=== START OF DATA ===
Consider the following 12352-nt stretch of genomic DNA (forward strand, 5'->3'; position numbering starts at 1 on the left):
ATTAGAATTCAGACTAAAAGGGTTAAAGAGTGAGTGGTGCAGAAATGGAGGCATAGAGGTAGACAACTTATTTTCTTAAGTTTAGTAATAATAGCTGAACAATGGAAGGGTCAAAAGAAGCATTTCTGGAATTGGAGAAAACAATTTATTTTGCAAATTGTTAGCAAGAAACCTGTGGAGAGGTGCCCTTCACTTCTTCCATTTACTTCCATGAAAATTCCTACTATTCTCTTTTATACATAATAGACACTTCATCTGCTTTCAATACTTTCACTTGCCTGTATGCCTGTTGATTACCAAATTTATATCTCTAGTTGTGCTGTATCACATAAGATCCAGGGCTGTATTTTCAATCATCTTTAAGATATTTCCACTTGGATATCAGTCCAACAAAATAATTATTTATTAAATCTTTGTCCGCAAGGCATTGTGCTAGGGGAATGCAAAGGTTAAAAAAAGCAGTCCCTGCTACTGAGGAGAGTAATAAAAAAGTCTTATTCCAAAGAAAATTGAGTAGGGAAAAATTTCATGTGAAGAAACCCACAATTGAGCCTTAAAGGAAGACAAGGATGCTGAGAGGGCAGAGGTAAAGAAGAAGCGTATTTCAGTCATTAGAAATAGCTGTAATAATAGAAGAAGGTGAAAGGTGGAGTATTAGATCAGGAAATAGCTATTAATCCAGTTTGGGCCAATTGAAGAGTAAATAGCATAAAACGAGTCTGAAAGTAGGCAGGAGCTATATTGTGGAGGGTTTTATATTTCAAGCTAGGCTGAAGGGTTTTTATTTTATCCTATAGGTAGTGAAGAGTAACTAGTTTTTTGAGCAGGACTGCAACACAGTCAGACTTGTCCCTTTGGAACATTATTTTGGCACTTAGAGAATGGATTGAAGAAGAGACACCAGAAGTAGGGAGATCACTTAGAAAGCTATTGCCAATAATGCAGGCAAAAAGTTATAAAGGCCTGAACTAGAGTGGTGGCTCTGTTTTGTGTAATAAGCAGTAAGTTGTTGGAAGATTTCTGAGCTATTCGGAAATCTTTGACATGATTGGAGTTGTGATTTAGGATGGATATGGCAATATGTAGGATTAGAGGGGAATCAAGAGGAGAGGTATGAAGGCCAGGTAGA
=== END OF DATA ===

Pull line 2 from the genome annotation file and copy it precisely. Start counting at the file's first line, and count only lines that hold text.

ATTAGAATTCAGACTAAAAGGGTTAAAGAGTGAGTGGTGCAGAAATGGAGGCATAGAGGTAGACAACTTATTTTCTTAAGTTTAGTAATAATAGCTGAACAATGGAAGGGTCAAAAGAAGCATTTCTGGAATTGGAGAAAACAATTTATTTTGCAAATTGTTAGCAAGAAACCTGTGGAGAGGTGCCCTTCACTTCTTCCATTTACTTCCATGAAAATTCCTACTATTCTCTTTTATACATAATAGACACTTCATCTGCTTTCAATACTTTCACTTGCCTGTATGCCTGTTGATTACCAAATTTATATCTCTAGTTGTGCTGTATCACATAAGATCCAGGGCTGTATTTTCAATCATCTTTAAGATATTTCCACTTGGATATCAGTCCAACAAAATAATTATTTATTAAATCTTTGTCCGCAAGGCATTGTGCTAGGGGAATGCAAAGGTTAAAAAAAGCAGTCCCTGCTACTGAGGAGAGTAATAAAAAAGTCTTATTCCAAAGAAAATTGAGTAGGGAAAAATTTCATGTGAAGAAACCCACAATTGAGCCTTAAAGGAAGACAAGGATGCTGAGAGGGCAGAGGTAAAGAAGAAGCGTATTTCAGTCATTAGAAATAGCTGTAATAATAGAAGAAGGTGAAAGGTGGAGTATTAGATCAGGAAATAGCTATTAATCCAGTTTGGGCCAATTGAAGAGTAAATAGCATAAAACGAGTCTGAAAGTAGGCAGGAGCTATATTGTGGAGGGTTTTATATTTCAAGCTAGGCTGAAGGGTTTTTATTTTATCCTATAGGTAGTGAAGAGTAACTAGTTTTTTGAGCAGGACTGCAACACAGTCAGACTTGTCCCTTTGGAACATTATTTTGGCACTTAGAGAATGGATTGAAGAAGAGACACCAGAAGTAGGGAGATCACTTAGAAAGCTATTGCCAATAATGCAGGCAAAAAGTTATAAAGGCCTGAACTAGAGTGGTGGCTCTGTTTTGTGTAATAAGCAGTAAGTTGTTGGAAGATTTCTGAGCTATTCGGAAATCTTTGACATGATTGGAGTTGTGATTTAGGATGGATATGGCAATATGTAGGATTAGAGGGGAATCAAGAGGAGAGGTATGAAGGCCAGGTAGA